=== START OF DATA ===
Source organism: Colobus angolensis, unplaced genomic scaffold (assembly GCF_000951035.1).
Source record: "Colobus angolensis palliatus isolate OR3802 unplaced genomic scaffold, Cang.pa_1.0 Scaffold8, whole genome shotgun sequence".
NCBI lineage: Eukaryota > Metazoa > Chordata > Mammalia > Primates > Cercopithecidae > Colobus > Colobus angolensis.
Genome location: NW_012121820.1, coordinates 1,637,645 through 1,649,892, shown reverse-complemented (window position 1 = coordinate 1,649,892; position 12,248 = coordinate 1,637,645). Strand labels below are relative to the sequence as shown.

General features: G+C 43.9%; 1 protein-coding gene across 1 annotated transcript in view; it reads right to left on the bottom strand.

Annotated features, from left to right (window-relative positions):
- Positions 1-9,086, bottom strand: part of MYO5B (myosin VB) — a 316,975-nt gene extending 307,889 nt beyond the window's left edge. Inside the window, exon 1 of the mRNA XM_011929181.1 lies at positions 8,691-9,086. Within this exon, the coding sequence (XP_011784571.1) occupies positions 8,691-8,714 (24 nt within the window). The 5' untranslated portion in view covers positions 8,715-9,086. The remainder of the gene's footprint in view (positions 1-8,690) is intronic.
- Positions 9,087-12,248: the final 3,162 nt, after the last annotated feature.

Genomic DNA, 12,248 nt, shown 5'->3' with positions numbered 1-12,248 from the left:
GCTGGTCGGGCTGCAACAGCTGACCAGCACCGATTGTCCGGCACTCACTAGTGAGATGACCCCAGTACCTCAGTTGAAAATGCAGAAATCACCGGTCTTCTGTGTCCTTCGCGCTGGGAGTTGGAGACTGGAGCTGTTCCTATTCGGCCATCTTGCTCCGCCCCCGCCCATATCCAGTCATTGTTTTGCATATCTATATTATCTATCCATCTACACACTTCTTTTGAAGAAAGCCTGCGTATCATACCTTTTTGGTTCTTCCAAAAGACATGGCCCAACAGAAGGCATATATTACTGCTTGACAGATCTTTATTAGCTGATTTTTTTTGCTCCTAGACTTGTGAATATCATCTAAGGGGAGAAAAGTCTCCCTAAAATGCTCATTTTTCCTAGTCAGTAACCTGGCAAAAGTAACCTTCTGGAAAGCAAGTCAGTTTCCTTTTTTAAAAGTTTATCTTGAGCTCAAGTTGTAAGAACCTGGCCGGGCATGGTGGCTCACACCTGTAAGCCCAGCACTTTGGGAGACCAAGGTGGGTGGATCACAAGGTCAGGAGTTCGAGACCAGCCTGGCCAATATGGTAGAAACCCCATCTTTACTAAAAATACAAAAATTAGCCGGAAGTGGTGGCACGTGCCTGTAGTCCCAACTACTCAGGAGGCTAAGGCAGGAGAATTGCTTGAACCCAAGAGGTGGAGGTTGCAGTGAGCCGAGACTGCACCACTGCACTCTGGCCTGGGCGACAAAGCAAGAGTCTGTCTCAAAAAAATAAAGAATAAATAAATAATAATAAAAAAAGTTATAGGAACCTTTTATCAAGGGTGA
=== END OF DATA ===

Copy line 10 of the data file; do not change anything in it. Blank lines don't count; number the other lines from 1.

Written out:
GCTGGTCGGGCTGCAACAGCTGACCAGCACCGATTGTCCGGCACTCACTAGTGAGATGACCCCAGTACCTCAGTTGAAAATGCAGAAATCACCGGTCTTCTGTGTCCTTCGCGCTGGGAGTTGGAGACTGGAGCTGTTCCTATTCGGCCATCTTGCTCCGCCCCCGCCCATATCCAGTCATTGTTTTGCATATCTATATTATCTATCCATCTACACACTTCTTTTGAAGAAAGCCTGCGTATCATACCTTTTTGGTTCTTCCAAAAGACATGGCCCAACAGAAGGCATATATTACTGCTTGACAGATCTTTATTAGCTGATTTTTTTTGCTCCTAGACTTGTGAATATCATCTAAGGGGAGAAAAGTCTCCCTAAAATGCTCATTTTTCCTAGTCAGTAACCTGGCAAAAGTAACCTTCTGGAAAGCAAGTCAGTTTCCTTTTTTAAAAGTTTATCTTGAGCTCAAGTTGTAAGAACCTGGCCGGGCATGGTGGCTCACACCTGTAAGCCCAGCACTTTGGGAGACCAAGGTGGGTGGATCACAAGGTCAGGAGTTCGAGACCAGCCTGGCCAATATGGTAGAAACCCCATCTTTACTAAAAATACAAAAATTAGCCGGAAGTGGTGGCACGTGCCTGTAGTCCCAACTACTCAGGAGGCTAAGGCAGGAGAATTGCTTGAACCCAAGAGGTGGAGGTTGCAGTGAGCCGAGACTGCACCACTGCACTCTGGCCTGGGCGACAAAGCAAGAGTCTGTCTCAAAAAAATAAAGAATAAATAAATAATAATAAAAAAAGTTATAGGAACCTTTTATCAAGGGTGA